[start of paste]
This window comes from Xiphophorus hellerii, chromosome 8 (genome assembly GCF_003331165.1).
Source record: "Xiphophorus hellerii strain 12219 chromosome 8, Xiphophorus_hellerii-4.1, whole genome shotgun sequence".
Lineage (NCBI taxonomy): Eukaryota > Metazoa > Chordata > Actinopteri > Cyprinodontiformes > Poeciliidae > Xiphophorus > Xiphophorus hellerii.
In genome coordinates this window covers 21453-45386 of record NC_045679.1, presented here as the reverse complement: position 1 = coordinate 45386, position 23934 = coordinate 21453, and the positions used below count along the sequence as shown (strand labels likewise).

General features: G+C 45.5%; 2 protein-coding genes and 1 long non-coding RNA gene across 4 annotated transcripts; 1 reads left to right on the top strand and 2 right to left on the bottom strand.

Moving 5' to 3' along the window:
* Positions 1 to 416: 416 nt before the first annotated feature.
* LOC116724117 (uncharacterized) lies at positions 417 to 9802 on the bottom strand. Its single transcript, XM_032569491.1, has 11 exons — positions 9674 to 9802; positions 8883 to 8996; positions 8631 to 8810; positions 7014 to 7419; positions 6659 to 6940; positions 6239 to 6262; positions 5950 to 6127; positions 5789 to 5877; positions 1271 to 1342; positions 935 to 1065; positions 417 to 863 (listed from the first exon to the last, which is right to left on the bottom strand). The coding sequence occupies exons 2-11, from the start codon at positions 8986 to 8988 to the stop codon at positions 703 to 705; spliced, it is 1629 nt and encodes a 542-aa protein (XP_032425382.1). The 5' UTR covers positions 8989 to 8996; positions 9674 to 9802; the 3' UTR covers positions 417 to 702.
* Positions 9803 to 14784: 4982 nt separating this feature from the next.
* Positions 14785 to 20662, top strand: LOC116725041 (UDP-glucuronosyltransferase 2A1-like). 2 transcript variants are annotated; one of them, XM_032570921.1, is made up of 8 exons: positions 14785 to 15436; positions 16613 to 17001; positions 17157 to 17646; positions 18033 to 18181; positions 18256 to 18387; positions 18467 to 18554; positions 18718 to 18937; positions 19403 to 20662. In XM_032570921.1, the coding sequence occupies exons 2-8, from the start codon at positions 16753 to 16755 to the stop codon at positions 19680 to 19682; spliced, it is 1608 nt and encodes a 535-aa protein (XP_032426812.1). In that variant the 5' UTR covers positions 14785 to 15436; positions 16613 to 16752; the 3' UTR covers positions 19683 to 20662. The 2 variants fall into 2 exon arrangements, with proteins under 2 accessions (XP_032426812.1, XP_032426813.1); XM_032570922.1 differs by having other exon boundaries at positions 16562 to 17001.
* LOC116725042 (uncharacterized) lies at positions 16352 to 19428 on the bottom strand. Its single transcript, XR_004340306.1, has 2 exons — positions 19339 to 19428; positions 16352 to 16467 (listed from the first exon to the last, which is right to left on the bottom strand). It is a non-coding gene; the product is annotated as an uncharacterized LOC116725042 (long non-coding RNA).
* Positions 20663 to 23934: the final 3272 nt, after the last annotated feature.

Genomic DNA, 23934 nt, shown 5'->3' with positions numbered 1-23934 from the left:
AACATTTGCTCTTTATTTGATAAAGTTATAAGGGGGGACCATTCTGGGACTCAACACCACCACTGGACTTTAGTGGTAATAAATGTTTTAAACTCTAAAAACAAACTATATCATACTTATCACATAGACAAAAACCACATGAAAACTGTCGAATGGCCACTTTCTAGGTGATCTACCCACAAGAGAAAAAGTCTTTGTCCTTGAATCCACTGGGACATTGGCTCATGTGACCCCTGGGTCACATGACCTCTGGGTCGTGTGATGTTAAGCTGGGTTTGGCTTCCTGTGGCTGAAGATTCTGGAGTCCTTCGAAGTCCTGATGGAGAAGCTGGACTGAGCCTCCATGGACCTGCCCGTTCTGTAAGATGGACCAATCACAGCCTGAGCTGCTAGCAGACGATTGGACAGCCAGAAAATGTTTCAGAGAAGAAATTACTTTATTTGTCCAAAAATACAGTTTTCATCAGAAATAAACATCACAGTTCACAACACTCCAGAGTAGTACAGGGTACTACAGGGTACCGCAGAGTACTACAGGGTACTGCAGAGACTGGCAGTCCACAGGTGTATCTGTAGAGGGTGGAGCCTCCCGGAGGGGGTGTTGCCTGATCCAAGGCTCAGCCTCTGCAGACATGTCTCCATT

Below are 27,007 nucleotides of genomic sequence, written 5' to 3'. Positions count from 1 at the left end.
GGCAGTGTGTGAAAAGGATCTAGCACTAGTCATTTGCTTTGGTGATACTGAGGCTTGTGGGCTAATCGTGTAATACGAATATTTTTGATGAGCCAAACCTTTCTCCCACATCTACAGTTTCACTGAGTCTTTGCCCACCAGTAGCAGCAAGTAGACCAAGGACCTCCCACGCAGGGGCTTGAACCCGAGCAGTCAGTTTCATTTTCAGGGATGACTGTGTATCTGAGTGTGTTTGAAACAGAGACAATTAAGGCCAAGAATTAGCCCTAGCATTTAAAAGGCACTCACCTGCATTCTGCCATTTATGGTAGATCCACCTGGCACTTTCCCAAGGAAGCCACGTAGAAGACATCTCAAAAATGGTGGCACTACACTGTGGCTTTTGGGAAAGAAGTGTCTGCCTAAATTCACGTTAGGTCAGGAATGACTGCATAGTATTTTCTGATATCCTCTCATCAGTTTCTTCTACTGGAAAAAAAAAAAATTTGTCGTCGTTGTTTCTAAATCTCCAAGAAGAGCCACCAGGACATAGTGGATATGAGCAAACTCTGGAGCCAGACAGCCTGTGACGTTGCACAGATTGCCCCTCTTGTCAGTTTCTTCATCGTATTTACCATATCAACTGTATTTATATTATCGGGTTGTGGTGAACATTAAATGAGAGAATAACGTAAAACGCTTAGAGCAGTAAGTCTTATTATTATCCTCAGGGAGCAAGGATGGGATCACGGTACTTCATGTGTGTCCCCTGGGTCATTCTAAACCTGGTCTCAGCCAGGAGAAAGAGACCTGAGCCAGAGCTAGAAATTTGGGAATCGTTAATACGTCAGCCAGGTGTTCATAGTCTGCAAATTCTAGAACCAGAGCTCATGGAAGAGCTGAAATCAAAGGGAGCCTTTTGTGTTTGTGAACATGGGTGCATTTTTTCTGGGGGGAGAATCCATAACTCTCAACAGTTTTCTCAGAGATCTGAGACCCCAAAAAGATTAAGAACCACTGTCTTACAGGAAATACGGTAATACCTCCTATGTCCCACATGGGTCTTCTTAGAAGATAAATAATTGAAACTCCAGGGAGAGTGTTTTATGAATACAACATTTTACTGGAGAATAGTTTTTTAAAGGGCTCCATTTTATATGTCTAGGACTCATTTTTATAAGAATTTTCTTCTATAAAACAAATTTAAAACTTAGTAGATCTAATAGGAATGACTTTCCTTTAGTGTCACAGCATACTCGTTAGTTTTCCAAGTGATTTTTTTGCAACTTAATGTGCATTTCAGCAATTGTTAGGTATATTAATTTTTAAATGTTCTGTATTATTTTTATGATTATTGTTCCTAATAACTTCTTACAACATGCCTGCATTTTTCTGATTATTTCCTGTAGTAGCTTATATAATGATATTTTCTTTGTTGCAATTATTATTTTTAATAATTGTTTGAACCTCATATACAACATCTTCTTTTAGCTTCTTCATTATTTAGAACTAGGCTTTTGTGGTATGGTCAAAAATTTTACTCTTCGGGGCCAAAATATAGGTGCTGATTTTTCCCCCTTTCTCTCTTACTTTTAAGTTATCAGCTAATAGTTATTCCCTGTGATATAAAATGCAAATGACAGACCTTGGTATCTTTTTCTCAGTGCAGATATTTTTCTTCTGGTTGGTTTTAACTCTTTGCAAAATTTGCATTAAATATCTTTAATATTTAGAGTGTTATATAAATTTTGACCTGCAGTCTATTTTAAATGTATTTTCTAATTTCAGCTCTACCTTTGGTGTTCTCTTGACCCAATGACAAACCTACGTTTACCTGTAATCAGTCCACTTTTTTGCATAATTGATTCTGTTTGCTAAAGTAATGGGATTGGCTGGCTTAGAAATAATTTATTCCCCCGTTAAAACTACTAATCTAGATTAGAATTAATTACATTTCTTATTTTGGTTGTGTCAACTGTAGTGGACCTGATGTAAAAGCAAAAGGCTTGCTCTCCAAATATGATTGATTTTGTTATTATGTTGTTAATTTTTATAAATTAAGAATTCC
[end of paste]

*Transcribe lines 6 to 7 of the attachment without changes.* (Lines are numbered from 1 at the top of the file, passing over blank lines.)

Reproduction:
Moving 5' to 3' along the window:
* Positions 1 to 416: 416 nt before the first annotated feature.